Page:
Help others understand your personality type and organizing style by answering one or more of the following questions in the Comments:

  1. What are your organizing strengths?
  2. What are your organizing challenges or weaknesses?
  3. What organizing strategies work well for you?
  4. What are your time management strengths?
  5. What are your time management challenges or weaknesses?
  6. What time management strategies work well for you?
  7. What type of calendar(s) do you use?

Photo © kues / depositphotos

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A former professional organizer, I now eliminate stress for my clients by hosting, monitoring, and maintaining their WordPress sites so they don’t have to worry about security, downtime or performance issues. When I’m away from my desk, I enjoy reading, photography, watching movies, and cooking.

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  1. Avatar Sabrina Quairoli on October 8, 2016 at 6:44 am

    Thank you for sharing this series. With all the different personalities, it was difficult to figure out which one I was. Though, I guess that’s to be expected since they overlap a bit. I did see my organizing profile in several of them. It is definitely worth looking at these profiles to figure out how one is to determine the method one should take to organize.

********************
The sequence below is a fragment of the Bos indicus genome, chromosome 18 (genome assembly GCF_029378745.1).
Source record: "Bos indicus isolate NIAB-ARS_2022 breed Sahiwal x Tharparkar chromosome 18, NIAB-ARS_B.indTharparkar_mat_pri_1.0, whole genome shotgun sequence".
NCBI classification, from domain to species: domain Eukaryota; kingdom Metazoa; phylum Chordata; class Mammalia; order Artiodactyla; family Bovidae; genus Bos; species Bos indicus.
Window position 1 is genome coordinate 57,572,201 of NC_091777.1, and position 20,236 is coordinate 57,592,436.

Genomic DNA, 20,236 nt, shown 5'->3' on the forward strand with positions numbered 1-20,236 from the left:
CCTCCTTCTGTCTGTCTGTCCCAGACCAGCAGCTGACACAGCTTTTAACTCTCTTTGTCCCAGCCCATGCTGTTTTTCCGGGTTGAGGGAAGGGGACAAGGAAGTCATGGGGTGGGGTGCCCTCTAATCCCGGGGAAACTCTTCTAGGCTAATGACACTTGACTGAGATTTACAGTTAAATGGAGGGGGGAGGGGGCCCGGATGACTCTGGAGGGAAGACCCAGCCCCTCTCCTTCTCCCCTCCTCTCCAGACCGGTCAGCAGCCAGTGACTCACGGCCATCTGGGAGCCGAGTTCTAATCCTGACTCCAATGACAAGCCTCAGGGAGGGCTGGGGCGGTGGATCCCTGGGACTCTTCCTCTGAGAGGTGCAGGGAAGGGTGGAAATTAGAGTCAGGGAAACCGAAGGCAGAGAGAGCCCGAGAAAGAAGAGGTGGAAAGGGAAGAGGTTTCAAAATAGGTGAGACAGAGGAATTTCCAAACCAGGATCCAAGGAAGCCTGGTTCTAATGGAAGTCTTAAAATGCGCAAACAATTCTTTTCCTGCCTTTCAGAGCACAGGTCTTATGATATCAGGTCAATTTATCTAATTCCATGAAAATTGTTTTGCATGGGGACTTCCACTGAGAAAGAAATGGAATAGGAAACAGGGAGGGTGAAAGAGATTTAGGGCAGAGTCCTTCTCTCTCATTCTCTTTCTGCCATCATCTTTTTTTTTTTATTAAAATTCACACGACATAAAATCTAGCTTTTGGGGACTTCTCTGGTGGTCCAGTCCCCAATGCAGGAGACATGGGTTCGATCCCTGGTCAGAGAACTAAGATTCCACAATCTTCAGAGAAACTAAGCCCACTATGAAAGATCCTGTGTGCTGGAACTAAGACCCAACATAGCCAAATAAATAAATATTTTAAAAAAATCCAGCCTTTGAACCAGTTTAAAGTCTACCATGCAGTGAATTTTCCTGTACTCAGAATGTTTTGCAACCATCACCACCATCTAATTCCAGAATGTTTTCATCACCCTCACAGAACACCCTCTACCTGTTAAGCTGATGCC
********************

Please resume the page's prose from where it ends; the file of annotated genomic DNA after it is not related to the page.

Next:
• Avatar Janet Barclay on October 8, 2016 at 9:26 am

      Sabrina, these profiles aren’t intended to help you identify your personality type, but to shed light on the organizing style for each particular type. The best way to discover your type is by completing the MBTI with a trained practitioner, but you can get a rough idea by doing the Jung Typology Test on the Humanmetrics website.

      • Avatar Kathy McEwan on October 10, 2016 at 9:57 am

        Thank you Janet for all the wonderful information. I had a bit of a chuckle when I read “It is not clutter to me, I know what is in every pile”. Often people think they do, but in actuality they don’t.

        • Avatar Janet Barclay on October 10, 2016 at 11:29 am

          It amazes me when they actually do! They have to keep in mind though, that there could be an occasion where someone else needs to find something – when I worked in an office, I hated having to look for a file when the person who had it was off sick!

  2. Linda Samuels Linda Samuels on October 11, 2016 at 9:30 am

    Great series, Janet! I think what most stood out in this particular profile was the statement about the many piles, but knowing where things are. It’s an important point because clutter or stuff being out and visible doesn’t mean that someone isn’t organized. Organized looks and feels differently to each of us. As long as we’re functioning optimally in our environment, whatever it looks like, that’s what matters. Thank you for highlighting that point.

    • Avatar Janet Barclay on October 11, 2016 at 10:00 am

      And as long as it works for anyone else who needs to access those items!

      I used to suggest that clients who were pilers use a literature sorter, so they could continue to have their piles, but move them out of their work area and even label the piles for the benefit of any co-workers who may need to find something. I actually find this tool works for all types of people!